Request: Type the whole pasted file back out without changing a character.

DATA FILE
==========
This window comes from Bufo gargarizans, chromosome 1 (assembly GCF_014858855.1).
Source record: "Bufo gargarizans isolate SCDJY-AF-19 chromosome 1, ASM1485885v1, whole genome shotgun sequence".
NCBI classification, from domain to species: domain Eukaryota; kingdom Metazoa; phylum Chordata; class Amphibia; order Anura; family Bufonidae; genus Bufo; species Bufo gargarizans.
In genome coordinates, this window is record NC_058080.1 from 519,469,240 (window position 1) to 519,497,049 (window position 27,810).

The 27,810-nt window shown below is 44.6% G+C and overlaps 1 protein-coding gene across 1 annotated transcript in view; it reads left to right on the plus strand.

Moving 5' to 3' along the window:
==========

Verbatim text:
This window comes from Bufo gargarizans, chromosome 1 (assembly GCF_014858855.1).
Source record: "Bufo gargarizans isolate SCDJY-AF-19 chromosome 1, ASM1485885v1, whole genome shotgun sequence".
NCBI classification, from domain to species: domain Eukaryota; kingdom Metazoa; phylum Chordata; class Amphibia; order Anura; family Bufonidae; genus Bufo; species Bufo gargarizans.
In genome coordinates, this window is record NC_058080.1 from 519,469,240 (window position 1) to 519,497,049 (window position 27,810).

The 27,810-nt window shown below is 44.6% G+C and overlaps 1 protein-coding gene across 1 annotated transcript in view; it reads left to right on the plus strand.

Moving 5' to 3' along the window: